FLJS Policy Brief attributes US government shutdown to Tea Party ‘fundamentalism’ over Obamacare

15 October 2013


 
As the world braces itself for the possibility of an American debt default that could trigger another global financial disaster, the Foundation for Law, Justice and Society has published a policy brief which attributes the origins of the crisis to the Tea Party’s ‘fundamentalist’ approach to Obamacare and the US Constitution.
 
The brief, entitled 'The Tea Party, the government shutdown, and Obamacare', is written by Lawrence Rosenthal, executive director of the Center for Right-Wing Studies at the University of California, Berkeley, and co-editor of STEEP: The precipitous rise of the Tea Party (California 2012), who argues that the Tea Party’s fierce opposition to Obamacare has created the US government shutdown and approaching debt ceiling crisis, labelling it a “campaign to inflict punishment on the nation”.
 
In showing that Obamacare has been the bête-noire of the Tea Party movement since its founding, he traces the current Congressional stalemate back to the “‘by any means necessary’ tactics of the Tea Party in summer of 2009".
 
Dr Rosenthal goes on to explain that “Beyond its bombastic rhetoric and tactics, the Tea Party’s view of Obamacare is part and parcel of a theory of the US Constitution. This theory emerges from the ‘state-rights’ tradition in US history, and is expressed in the urgent conviction that the size of the US federal government and, in particular, liberal social policy, are destructive of the fundamental premises of the Constitution.”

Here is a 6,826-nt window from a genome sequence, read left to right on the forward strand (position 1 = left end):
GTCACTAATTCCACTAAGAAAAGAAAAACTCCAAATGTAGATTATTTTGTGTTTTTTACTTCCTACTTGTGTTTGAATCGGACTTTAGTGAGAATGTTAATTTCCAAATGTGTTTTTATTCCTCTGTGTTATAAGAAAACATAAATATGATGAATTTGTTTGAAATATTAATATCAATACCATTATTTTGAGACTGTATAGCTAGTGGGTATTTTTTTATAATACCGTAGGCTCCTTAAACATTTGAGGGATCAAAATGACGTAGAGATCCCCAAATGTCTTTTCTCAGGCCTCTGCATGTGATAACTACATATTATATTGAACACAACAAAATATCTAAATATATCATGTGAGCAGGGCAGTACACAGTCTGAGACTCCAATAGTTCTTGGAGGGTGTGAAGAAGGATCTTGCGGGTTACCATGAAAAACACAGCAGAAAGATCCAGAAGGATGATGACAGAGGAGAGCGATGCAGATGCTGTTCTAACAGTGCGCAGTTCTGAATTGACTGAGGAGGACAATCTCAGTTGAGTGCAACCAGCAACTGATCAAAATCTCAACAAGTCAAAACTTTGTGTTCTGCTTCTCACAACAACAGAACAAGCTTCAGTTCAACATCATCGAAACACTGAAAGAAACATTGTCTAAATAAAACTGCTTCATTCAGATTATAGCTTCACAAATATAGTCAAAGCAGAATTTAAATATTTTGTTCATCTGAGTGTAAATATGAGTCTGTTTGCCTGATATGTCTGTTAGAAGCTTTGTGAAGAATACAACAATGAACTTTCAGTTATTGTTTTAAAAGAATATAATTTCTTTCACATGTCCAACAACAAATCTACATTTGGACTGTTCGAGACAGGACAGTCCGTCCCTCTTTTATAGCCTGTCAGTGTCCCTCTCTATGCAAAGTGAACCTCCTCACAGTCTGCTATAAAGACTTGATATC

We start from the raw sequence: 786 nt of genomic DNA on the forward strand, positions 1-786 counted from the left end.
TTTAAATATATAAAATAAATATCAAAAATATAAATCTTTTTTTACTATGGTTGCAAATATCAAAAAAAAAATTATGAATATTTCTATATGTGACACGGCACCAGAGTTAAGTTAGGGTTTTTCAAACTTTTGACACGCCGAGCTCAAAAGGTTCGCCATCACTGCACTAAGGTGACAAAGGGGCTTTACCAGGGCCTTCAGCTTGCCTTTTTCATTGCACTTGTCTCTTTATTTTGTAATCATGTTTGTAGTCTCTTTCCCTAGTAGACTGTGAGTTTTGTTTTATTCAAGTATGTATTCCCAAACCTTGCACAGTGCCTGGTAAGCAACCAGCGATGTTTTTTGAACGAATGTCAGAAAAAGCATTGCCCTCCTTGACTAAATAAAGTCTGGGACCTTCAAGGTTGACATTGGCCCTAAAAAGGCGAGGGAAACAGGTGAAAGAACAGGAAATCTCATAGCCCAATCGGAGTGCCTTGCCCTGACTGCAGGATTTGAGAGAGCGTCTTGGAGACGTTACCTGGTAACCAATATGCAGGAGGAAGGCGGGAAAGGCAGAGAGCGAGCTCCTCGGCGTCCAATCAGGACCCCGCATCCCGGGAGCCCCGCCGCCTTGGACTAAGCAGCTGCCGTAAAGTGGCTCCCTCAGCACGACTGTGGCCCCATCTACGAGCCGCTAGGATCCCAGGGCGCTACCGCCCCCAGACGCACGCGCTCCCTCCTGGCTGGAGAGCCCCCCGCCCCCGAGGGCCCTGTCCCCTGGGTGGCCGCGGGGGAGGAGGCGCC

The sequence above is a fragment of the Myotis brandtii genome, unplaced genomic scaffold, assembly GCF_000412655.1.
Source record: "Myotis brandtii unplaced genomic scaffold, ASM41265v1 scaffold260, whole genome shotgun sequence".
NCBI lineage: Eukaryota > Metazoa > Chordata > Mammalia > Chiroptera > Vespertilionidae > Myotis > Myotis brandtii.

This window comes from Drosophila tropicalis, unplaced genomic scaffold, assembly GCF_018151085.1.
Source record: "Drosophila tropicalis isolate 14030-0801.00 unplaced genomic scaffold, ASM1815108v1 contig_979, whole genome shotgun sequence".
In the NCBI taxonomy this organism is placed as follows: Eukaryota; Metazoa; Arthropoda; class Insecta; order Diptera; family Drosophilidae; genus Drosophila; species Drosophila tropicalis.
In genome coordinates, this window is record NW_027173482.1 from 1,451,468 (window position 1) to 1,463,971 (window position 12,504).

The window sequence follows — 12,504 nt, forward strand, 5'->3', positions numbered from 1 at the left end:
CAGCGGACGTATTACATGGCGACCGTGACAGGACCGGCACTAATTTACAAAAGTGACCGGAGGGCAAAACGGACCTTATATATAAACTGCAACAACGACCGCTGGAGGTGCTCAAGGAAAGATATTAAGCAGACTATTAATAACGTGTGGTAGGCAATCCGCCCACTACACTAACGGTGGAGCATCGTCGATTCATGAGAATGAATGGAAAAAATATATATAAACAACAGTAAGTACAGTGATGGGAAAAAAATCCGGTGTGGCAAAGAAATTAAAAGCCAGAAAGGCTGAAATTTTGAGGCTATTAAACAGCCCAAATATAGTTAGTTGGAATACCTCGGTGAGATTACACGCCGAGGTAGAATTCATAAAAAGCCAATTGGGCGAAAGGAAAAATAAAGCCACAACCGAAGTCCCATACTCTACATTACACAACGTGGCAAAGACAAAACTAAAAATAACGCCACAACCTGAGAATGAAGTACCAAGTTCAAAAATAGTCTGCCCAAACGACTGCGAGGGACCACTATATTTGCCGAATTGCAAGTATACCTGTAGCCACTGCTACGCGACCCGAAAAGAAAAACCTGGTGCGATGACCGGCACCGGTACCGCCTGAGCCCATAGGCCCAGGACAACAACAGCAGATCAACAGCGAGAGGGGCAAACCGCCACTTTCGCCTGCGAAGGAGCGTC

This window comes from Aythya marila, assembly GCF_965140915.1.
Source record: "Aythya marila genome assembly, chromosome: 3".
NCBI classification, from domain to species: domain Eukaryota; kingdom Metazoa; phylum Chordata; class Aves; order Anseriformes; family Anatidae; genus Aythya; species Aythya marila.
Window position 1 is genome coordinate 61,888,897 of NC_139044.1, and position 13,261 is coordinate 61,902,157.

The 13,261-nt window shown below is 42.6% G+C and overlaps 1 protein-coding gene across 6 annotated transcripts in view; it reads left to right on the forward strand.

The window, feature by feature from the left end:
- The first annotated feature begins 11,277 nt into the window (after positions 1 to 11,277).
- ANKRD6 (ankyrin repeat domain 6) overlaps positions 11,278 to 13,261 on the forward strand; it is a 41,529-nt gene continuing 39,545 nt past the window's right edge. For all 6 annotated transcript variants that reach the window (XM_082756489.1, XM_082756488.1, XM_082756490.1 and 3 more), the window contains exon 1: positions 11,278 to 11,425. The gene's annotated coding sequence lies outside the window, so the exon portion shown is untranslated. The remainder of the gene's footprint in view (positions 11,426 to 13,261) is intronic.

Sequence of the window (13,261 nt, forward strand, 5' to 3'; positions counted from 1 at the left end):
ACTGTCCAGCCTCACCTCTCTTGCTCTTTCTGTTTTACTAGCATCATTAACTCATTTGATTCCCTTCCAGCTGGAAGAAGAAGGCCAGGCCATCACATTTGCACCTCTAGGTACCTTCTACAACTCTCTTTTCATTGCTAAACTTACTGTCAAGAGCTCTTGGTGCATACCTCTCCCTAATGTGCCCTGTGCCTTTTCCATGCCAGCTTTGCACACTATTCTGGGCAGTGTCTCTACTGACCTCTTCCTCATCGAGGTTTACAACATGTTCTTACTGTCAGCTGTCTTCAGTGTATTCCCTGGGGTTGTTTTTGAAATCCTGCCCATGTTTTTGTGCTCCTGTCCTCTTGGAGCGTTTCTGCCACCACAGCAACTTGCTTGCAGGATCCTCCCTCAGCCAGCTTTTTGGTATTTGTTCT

The brief explores this central belief that the federal government is too big and too secular, charting the Tea Party’s constitutional populism through the concepts of popular originalism and American civil religion, in which “the country’s founding documents, the Declaration of Independence and the Constitution, are sacred texts; the country’s founders a sacred cult, lawgivers and prophets”. 
 
It is this populism, combined with a free-market absolutism and zero-sum thinking, which leads Tea Party populists to believe that granting health insurance to those without coverage is tantamount to dispossessing them: "The Tea Party’s feeling that Obamacare means that something of theirs is being taken away ... rationalizes their willingness to threaten national financial ruin in the form of a government shutdown and a potential debt default."

The Tea Party’s feeling that Obamacare means that something of theirs is being taken away ... rationalizes their willingness to threaten national financial ruin in the form of a government shutdown and a potential debt default.

 
The policy brief emerges from a FLJS workshop held at the Jay Heritage Center, New York, last month, at which constitutional experts convened to assess the recent populist global uprisings and their implications for constitutional thought. A video from one of the participants, Professor Richard Parker from Harvard Law School is available from the link at the top right of this page.
 
Further policy briefs from the debate, which forms part of the FLJS programme on the Social and Political Foundations of Constitutions, will be published over the coming months.
 
Download:
The Tea Party, the government shutdown, and Obamacare
Lawrence Rosenthal, executive director of the Center for Right-Wing Studies at the University of California, Berkeley

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